The Brag Media
News October 27, 2015

Q’n’A: Patrick Stump – Fall Out Boy

Former Editor

Currently touring the US with their fifth record Save Rock N Roll, Fall Out Boy have been writing it better than you ever felt it since 2001. With cameos from Elton John, Courtney Love and Big Sean, and genre flirting with hair metal, dubstep and disco, the first opus since their 2009 split is irrefutably their most ambitious. The record charted at #2 on the ARIA Chart in April leaving most confused by the title’s facetiousness. Lead singer/guitarist Patrick Stump offers his take on the current state of music and Courtney Love, explains why his solo album was a reaction to a death in his family and why he’s still happily the jaded boy-next-door.

What were your first few shows with the band like after recordingSave Rock N Roll?
The first few shows post recording were an all around surprise; first of all our chemistry together was reenergized in a way I really hadn’t expected, and secondly the audience was so different. They were fervent and new… most of them had never seen us before. We’d expected to play to a lot of the same fans we had before but oddly enough we seem to have accumulated a new following in absentia. I had returned pretty full-time to a very quiet suburban life so a growing cult following was news to me.

You’ve spoken briefly before about the CBGB era; that was an enviable time for music and the record title is an interesting take on that. Can you elaborate a little bit on why the record is a reaction to the current state of rock n roll?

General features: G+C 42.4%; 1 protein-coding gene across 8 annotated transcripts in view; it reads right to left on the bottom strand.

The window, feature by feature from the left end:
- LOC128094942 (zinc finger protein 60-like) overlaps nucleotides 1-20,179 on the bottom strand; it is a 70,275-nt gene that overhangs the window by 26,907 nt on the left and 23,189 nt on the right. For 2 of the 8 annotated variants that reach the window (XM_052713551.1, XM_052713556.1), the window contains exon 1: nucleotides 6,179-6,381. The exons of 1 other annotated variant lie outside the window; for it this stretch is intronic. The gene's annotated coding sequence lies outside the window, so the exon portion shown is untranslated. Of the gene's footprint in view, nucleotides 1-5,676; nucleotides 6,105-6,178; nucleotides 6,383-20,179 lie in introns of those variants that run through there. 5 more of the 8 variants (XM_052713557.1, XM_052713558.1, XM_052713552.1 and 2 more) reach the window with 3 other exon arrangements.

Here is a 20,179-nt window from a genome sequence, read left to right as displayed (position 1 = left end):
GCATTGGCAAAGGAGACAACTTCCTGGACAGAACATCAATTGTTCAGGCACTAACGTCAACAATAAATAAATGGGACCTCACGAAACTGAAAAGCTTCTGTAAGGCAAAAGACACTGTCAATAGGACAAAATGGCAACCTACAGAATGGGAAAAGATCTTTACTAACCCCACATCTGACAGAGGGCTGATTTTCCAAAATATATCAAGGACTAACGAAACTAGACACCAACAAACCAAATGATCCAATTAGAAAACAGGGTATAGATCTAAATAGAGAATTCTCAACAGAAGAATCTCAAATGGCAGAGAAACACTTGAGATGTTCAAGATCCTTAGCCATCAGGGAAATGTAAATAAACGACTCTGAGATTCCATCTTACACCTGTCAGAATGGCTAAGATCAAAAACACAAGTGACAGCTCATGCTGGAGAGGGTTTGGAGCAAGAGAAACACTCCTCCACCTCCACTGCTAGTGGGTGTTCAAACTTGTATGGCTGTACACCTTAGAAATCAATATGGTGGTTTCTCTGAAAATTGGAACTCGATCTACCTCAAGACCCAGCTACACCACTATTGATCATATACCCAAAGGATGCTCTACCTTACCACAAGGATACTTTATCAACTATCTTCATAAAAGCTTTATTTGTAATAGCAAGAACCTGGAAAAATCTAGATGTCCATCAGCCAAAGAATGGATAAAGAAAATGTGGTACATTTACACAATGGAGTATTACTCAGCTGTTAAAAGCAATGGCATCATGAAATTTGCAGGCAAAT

With regards to the CBGB era, I’d say the thing that excites me most about it isn’t just the advent of punk rock; every facet of music at the time (disco, hard rock, new wave, garage-rock, singer-songwriters, prog, country, the then burgeoning electronic and hip-hop scenes, even sleepy soft rock etc.) seemed to strive for newness. You can look at businessmen who wore the same haircut for their entire adult lives and for some reason, right then, they all decided to get sideburns. It was a wild time. Digging through those records is like watching an explosion in slow-motion… every piece of shrapnel left a new dent and caused another unique chain reaction. These days I feel like the music world has moved forward in an exciting way, but somewhere back behind the rest of the innovation is “Rock and Roll,” which is increasingly becoming like a heritage music. We seem to pretend that “Rock,” is a thing that sprouted fully formed out of Robert Plant’s chest-hair riding a Harley and throwing up “Metal,” sign while chugging a Bud Light. It becomes stale, and staleness sucks. There’s a difference between teaching a generations old bread recipe to the grandkids so they can put their own spin on it, and letting a crusty old loaf turn into a petri dish because you loved it so much. It’s suffocating. So as for the album title, yeah it’s a little tongue-in-cheek coming from four suburban nerds. However, we genuinely want to hear “Rock,” music trying moves as wild and left-field as when Blondie tried rapping, the Clash played break-beats, the Ramones tried to sound like a Phil Spector girl group, and Elvis Costello played reggae (only a few records before playing country!). And if nobody else will then we’ll go ahead and make that crazy record with Elton John and Big Sean.